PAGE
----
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Gun control, the constitution and you, let's keep it civil.

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Dfib, I know you spend a lot of time outside of the US. When you decribe that you carry, are you carrying in the US? Or are you carrying in your current country of residence?

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I just want to understand this quote and see if my interpretation of your comments is accurate. Please see my changes in Red.

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I cannot speak for anyone but myself but a few reasons come to mind of why I personally have made the decision to carry a sidearm when possible.

I carry a sidearm first because it is legal where I live. So is walking across the road in a crosswalk, but you don't do it unless the traffic stops first.

I carry a sidearm because I am an individual and take responsibility for my own security and actions, including extensive weapons training. Why?

I carry because I am afraid for my family.

I carry because I am afraid for myself.

I carry because I am afraid for myself.

I carry because I am afraid for myself and my family.

I carry because I am afraid for myself and my family.

I carry because I am afraid for myself and my family and need to protect them because the authorities can not.

I carry because it has been effective in protecting my person and property in more than one occasion when evil doers attempted to assault and rob me, possibly even murder me. We will never know because I had a sidearm which I did not draw or point. I just pulled back my shirt and displayed my holstered weapon and the bad guys decided I was not worth the effort.

If you had not been carrying that weapon would you have placed yourself into a situation where you had to display it? Would you have been walking down that sidewalk without your sidearm or would you have simply avoided the location entirely if you could.

I'm not trying to dis you or your sidearm, that's not what this particular topic is about. It's more regarding assault weapons I believe. I don't really see a big problem with carrying a Glock or a Beretta on your belt. Up here it could only be transported in a lock box to and from a gun range, but I would take issue if you were carrying a P90 around everywhere you went.

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I am not sure what you are asking or stating?

I am not sure you are talking about me. If you are, I was thinking of the comparison between countries and the contrast that exist. The USA is a huge country with a lot of people a lot of cities and a lot of schools. Statistically with more people and more schools there is at least the increased probability of there being an incident as compared to countries with less people and less schools. If we add all of the other conditions such as the way the Health systems handle mental illness, that schools are defenseless gun free zones, and the amount of guns in circulation, cultural mores and values, and even regional differences the uniqueness of each country becomes more apparent.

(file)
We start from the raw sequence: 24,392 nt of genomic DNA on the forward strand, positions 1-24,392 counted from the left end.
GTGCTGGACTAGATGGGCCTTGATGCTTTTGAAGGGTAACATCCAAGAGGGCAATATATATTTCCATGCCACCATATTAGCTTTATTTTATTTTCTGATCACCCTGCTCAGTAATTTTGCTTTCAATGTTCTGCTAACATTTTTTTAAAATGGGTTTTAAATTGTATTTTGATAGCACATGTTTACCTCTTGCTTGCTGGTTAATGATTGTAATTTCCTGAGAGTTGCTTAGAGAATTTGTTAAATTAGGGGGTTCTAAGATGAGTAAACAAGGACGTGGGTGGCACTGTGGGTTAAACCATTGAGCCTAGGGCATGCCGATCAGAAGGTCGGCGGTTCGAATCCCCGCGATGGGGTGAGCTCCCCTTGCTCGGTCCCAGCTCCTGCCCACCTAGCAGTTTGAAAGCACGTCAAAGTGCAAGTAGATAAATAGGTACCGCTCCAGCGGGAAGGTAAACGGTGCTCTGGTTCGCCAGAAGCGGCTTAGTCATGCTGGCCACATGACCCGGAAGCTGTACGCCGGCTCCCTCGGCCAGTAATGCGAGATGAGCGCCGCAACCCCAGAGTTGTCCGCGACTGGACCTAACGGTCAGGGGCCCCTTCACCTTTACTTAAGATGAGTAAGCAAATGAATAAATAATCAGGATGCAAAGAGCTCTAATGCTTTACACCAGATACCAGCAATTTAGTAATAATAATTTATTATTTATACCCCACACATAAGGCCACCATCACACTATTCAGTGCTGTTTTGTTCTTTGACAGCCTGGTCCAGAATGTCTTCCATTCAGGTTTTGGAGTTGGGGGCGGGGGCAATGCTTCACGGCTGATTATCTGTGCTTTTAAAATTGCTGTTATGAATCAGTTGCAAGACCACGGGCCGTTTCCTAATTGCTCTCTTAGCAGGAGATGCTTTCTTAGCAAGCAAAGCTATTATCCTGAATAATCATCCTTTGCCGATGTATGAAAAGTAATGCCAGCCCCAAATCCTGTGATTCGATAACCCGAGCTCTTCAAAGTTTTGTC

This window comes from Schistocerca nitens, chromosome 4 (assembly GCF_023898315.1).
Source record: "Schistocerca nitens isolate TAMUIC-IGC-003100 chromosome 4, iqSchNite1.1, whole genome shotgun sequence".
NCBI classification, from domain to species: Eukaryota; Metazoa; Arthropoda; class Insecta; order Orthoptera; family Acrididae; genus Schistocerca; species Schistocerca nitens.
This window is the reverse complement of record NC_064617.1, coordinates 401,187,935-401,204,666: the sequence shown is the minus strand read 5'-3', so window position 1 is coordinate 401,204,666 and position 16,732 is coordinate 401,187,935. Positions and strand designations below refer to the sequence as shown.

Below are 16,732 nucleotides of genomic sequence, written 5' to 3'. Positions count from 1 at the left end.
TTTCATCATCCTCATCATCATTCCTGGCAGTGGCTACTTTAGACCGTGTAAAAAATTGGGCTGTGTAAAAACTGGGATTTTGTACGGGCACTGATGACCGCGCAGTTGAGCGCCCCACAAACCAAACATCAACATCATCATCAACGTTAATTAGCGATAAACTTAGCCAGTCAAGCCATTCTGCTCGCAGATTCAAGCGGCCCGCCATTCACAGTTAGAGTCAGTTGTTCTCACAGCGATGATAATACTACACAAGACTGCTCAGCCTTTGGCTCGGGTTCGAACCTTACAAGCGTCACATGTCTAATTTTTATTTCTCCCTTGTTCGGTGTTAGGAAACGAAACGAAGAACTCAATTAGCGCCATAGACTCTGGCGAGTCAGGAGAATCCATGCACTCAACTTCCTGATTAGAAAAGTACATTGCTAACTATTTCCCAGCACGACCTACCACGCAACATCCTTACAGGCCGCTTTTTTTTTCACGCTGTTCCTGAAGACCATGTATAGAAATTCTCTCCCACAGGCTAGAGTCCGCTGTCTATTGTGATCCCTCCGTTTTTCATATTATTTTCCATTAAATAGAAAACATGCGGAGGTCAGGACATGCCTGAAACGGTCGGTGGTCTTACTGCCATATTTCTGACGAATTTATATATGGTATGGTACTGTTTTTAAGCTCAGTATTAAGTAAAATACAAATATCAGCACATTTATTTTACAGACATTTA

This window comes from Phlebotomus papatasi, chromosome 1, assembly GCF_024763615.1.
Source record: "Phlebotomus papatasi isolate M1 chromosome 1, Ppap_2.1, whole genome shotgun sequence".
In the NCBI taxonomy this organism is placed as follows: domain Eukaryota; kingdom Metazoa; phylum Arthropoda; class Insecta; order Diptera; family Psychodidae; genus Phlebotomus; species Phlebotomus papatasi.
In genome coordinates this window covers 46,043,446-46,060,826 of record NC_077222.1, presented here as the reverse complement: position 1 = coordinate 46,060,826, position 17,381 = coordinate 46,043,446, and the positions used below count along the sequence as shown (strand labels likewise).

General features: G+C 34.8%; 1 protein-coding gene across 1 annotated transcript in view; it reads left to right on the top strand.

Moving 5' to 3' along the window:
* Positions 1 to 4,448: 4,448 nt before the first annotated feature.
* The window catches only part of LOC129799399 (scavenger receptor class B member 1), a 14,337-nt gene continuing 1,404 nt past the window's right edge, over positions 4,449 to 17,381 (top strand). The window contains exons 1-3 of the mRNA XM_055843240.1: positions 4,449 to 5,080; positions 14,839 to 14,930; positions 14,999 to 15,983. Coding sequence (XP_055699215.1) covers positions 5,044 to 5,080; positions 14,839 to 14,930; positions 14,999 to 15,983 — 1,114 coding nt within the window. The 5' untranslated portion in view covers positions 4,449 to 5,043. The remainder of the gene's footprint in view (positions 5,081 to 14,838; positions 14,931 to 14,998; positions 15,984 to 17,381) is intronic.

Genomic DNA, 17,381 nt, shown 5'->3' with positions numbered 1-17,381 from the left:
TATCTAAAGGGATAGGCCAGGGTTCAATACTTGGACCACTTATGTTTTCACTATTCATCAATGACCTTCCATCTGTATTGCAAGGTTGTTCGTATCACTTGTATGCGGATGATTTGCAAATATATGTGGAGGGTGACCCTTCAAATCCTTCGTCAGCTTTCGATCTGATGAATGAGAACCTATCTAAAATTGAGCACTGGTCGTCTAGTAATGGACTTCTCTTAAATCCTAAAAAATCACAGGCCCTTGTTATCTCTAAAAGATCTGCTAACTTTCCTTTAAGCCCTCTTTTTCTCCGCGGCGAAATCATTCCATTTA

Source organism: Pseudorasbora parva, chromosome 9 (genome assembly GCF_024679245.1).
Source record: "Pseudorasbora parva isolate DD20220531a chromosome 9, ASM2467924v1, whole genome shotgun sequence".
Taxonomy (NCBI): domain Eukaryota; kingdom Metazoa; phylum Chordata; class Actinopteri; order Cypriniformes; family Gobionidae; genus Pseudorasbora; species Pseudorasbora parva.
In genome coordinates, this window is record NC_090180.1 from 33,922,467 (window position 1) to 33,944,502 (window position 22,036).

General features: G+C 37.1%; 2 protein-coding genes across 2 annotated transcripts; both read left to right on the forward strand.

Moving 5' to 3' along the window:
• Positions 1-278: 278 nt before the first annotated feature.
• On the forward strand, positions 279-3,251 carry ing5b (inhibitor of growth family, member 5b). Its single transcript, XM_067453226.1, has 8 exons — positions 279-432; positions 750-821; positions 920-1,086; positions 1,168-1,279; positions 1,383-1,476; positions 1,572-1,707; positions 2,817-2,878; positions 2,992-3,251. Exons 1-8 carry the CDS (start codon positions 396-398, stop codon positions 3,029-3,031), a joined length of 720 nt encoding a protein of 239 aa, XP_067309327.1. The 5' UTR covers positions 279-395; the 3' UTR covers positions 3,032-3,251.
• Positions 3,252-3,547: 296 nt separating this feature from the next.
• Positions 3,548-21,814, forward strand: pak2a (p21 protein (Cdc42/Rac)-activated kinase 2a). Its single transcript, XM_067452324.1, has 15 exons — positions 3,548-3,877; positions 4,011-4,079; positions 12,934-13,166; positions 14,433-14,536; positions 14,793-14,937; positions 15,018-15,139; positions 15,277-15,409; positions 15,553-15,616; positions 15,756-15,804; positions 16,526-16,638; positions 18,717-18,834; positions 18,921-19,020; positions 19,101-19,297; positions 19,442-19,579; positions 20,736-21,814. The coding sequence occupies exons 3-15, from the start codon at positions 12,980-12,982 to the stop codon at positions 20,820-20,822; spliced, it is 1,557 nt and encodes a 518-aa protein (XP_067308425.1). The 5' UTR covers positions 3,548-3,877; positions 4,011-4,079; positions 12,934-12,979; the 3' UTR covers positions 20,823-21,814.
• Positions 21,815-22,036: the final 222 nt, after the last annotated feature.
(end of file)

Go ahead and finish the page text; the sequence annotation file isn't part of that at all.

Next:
Dfib, I know you spend a lot of time outside of the US. When you decribe that you carry, are you carrying in the US? Or are you carrying in your current country of residence?

Absolutely, I am talking about the US, but only because it is relevant to the conversation. I guess for accuracy sake I should say "While in the US ...." There is no legal loaded carry in the other country that I know of. I wish it is possible but until now it is not, although the discussion of legal carry is becoming more common and popular on a grassroots level so to speak.. I am in the US about half the time these days..

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I just want to understand this quote and see if my interpretation of your comments is accurate. Please see my changes in Red.

I'm not trying to dis you or your sidearm, that's not what this particular topic is about. It's more regarding assault weapons I believe. I don't really see a big problem with carrying a Glock or a Beretta on your belt. Up here it could only be transported in a lock box to and from a gun range, but I would take issue if you were carrying a P90 around everywhere you went.

No sweat, I am not visceral about the issue. Different strokes for different folks, so to speak. There is always a risk of an insertion of other ideas into what we say especially when talking about this subject. I only comment on this forum about it because I am relatively sure that the conversation will remain intelligent and civil. The vitreous that is espoused in some of the other forums, blogs, FB, etc... is horrendous.

As most things in life I carry "While in the US... hehe" (lookin' at you mike) because it is convenient for me. I just thought that since the question was asked I would chime in. I actually have a small firearm by most people's standards because it is so easy to conceal. In Texas a weapon has to be totally concealed, that means that it cannot "print" or be outlined underneath outer garments.